108.   The new Family Violence Act should provide a list of possible conditions for an intervention order that includes all the current examples, as well as a power to ‘direct the respondent to return certain personal property to the protected person or allow the protected person to recover or have access to personal property, whether or not the respondent has a legal or equitable interest in the property’.

109.   The new Family Violence Act should explicitly include an ‘exclusion order’ as a possible condition on an intervention order. The list of conditions should include a condition such as ‘exclude the respondent from occupying the home previously shared, whether or not the home is rented or owned jointly by either of the parties’.

110.   If the grounds for an intervention order are made out and the applicant seeks an exclusion order, there should be a presumption in favour of an exclusion order being granted.

111.   In addition to a presumption in favour of exclusion orders, the magistrate should take the following factors into account when considering whether an exclusion order should be made:

  • the wishes of the applicant;
  • the welfare of any children involved;
  • the disruption that would occur to the applicant and any children if the applicant leaves the family home.

112.   Where a court is making an exclusion order and there is a tenancy agreement for the family home in joint names or solely in the perpetrator’s name, the court should be able to order that the tenancy be transferred into the victim’s name. A court should also have the power to require the applicant to indemnify the respondent in relation to the tenancy agreement.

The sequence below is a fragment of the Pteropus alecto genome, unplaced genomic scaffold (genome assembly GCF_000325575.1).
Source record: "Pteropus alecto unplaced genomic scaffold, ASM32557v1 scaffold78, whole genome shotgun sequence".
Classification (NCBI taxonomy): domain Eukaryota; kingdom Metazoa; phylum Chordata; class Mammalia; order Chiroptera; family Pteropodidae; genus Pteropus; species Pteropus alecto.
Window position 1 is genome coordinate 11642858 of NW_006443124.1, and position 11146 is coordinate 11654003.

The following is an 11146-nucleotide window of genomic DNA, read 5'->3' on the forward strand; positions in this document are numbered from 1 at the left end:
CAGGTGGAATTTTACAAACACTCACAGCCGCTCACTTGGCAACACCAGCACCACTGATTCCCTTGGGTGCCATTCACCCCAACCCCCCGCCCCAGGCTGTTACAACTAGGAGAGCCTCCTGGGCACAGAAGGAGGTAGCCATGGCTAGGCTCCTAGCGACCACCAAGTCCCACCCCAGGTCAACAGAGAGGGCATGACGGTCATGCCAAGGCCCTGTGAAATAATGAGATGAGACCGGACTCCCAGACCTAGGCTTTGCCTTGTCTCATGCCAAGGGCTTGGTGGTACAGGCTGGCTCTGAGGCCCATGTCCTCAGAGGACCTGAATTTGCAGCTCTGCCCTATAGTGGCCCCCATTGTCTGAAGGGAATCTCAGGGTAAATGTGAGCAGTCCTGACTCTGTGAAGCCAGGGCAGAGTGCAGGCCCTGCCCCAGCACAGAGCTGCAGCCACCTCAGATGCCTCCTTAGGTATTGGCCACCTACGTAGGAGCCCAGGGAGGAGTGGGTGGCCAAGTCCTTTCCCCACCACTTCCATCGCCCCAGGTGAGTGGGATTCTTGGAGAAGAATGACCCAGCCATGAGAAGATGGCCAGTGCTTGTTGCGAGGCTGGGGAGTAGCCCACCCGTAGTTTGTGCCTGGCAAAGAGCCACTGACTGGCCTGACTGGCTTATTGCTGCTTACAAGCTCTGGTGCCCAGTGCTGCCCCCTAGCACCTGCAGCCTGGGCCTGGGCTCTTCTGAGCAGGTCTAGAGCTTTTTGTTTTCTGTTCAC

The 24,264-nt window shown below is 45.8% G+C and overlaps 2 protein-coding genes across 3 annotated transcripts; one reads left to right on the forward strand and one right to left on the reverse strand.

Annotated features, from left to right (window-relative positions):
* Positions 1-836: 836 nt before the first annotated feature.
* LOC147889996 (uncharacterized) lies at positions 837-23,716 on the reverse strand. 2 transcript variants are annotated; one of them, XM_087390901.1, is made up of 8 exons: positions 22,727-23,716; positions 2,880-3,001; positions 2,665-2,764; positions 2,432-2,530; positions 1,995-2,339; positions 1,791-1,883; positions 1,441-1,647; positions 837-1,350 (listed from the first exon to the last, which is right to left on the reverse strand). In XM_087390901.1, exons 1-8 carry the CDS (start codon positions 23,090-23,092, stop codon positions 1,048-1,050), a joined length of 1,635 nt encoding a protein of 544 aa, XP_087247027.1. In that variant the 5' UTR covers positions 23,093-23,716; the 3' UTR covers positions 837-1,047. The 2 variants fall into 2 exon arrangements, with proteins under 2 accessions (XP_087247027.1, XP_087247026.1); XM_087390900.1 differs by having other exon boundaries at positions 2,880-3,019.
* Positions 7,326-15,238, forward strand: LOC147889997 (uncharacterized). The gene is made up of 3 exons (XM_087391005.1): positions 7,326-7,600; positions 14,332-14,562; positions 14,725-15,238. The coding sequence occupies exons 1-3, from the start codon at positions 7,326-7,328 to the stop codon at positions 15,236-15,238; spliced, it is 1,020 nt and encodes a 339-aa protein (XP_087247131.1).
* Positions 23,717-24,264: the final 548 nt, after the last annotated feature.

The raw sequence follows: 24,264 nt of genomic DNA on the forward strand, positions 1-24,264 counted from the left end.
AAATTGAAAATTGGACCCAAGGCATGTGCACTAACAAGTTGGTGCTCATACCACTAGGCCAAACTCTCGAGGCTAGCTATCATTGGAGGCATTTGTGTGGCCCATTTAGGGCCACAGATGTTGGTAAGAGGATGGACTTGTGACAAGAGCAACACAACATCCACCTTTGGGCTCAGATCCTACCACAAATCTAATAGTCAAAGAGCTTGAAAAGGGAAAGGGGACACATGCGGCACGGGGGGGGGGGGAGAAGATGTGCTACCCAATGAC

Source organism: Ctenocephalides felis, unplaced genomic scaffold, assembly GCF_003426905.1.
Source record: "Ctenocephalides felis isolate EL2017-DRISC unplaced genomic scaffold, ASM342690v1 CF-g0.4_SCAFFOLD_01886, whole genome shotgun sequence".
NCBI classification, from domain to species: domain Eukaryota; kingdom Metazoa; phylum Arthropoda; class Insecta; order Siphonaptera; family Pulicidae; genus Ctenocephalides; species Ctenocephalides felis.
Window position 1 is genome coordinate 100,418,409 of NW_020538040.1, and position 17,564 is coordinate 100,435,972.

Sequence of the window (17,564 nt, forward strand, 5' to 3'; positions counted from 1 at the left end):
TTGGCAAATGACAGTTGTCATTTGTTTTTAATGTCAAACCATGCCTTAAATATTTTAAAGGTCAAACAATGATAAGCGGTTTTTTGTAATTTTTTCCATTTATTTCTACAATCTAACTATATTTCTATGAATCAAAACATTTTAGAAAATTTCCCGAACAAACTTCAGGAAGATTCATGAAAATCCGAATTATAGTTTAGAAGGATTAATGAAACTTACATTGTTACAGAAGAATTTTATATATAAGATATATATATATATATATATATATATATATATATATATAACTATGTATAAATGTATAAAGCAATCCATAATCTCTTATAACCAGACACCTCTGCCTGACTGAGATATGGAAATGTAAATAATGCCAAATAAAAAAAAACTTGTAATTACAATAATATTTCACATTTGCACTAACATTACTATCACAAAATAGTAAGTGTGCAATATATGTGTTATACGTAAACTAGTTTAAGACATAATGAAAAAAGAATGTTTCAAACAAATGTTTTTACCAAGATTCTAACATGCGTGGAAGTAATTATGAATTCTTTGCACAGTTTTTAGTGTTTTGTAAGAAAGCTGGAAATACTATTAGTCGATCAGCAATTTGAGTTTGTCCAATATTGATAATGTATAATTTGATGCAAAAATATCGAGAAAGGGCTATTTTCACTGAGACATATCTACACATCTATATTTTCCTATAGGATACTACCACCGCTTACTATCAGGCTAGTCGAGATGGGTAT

113.   The court should provide information on the possibility of obtaining an exclusion order and outline the risks involved and matters an applicant may want to consider when making this decision.

114.   The application form for an intervention order should include a question asking whether the applicant seeks to remain in the family home and have the respondent removed.

115.   A resource for magistrates, prosecutors and police should be developed that outlines the types of temporary housing available for male respondents.

116.   Any training of magistrates in the area of family violence should include:

  • the impact of family violence on children and that therefore contact is not always in the best interests of the child;
  • the risk of violence and abuse for children during contact visits and during contact handover where the mother must attend;
  • ways that contact handover can be made safer in those cases where contact is desirable;
  • how section 68T of the Family Law Act operates and how it may be used.

117.   When magistrates make an intervention order for a child or including a child, the magistrate should make it clear to the respondent that there must be no contact between the child and the respondent unless the Family Court or the Federal Magistrates’ Court later decide otherwise. If there is a contact order in place, such orders should be suspended pursuant to section 68T of the Family Law Act 1975. This should be clearly stated on the intervention order.